This post is only sort of about my Kickstarter. It's a bit more focused on a broader trend in crowdfunded projects in general that makes me sad. It applies more heavily to video games than movies, but it definitely applies to movies as well. The issue at hand? Content-focused stretch goals.

[Alec is doing a Kickstarter. You can (and should) back it here. Through the project's duration, he will be writing a series of articles about the process. More about that here. Check out the other entries here.]

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How I did Kickstarter: Choosing a goal (and considering stretches) photo
How I did Kickstarter: Choosing a goal (and considering stretches)
by Alec Kubas-Meyer

We're now a week into our Kickstarter, and it's been pretty crazy. As of this writing, we've made more than one-third of our goal, which is fantastic. If we can keep up this momentum during the lull that always befalls projects in the middle of their campaign, then we'll breeze past no problem. More likely we hit that lull and then make a mad dash at the end.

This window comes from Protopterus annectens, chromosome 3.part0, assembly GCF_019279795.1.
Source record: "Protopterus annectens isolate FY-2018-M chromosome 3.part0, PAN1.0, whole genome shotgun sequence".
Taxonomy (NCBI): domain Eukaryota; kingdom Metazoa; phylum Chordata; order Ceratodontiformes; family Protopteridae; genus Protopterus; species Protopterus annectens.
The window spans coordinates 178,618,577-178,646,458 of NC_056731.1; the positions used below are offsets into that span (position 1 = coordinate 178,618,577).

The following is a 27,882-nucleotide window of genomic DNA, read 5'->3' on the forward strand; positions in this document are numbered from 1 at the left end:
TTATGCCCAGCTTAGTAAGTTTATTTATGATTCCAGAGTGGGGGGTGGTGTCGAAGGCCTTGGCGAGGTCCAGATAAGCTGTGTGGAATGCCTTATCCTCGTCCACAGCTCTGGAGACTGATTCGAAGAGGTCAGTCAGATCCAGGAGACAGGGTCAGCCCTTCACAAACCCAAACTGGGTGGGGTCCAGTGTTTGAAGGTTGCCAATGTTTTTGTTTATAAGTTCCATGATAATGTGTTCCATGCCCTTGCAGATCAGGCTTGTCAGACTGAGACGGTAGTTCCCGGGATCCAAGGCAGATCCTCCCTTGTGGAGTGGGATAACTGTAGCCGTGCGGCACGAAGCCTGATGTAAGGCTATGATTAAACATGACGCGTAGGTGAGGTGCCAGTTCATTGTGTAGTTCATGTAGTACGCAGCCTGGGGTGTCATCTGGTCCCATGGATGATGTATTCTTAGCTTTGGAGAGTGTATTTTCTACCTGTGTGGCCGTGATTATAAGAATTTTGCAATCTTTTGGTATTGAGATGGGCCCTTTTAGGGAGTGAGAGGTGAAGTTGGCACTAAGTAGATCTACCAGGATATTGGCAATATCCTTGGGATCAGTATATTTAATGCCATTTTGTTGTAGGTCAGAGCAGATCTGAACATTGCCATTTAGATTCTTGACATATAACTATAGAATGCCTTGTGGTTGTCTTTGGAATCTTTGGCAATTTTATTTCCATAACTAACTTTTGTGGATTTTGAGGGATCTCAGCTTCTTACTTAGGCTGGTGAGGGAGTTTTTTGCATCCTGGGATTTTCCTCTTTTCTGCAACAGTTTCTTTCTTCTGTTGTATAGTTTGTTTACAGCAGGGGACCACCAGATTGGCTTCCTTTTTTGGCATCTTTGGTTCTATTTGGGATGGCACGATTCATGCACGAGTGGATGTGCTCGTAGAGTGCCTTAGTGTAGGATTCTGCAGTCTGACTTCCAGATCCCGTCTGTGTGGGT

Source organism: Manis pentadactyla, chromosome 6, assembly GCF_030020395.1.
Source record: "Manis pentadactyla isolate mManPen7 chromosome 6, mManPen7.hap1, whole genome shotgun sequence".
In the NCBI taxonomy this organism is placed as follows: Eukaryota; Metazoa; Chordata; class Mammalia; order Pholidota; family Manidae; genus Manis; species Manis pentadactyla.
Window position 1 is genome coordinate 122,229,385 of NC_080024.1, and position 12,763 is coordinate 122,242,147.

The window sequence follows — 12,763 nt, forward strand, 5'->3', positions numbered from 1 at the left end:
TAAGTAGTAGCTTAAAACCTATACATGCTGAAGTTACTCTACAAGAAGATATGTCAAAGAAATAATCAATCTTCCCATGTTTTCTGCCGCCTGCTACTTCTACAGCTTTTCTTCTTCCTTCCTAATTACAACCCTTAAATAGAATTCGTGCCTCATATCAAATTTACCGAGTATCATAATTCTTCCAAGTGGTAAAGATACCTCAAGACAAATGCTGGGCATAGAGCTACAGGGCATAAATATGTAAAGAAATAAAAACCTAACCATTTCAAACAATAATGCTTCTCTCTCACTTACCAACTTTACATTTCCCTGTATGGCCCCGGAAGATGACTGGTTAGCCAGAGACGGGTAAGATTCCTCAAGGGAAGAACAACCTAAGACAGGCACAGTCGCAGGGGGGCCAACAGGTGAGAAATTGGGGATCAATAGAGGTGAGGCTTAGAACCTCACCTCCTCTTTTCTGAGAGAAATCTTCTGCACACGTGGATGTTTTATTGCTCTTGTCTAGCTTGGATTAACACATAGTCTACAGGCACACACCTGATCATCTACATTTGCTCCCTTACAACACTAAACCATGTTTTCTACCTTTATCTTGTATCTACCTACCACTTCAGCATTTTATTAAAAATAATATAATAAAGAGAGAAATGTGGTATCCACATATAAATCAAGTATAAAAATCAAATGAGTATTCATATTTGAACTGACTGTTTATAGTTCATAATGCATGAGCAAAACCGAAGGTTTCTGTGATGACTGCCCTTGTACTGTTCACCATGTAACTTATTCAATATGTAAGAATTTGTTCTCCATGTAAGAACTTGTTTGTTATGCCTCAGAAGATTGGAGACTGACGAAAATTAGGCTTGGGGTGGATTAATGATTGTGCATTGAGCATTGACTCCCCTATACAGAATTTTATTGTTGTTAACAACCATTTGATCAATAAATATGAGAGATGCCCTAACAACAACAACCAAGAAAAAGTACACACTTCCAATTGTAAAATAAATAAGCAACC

But let's talk about that goal. It's the most fundamental part of any Kickstarter campaign, and it is the metric by which a Kickstarter's success is defined. We have asked for $3,500 to help us create Reel. Here is how we came up with that number and why we went with it.

[Alec is doing a Kickstarter. You can (and should) back it here. Through the project's duration, he will be writing a series of articles about the process. More about that here. Check out the other entries here.]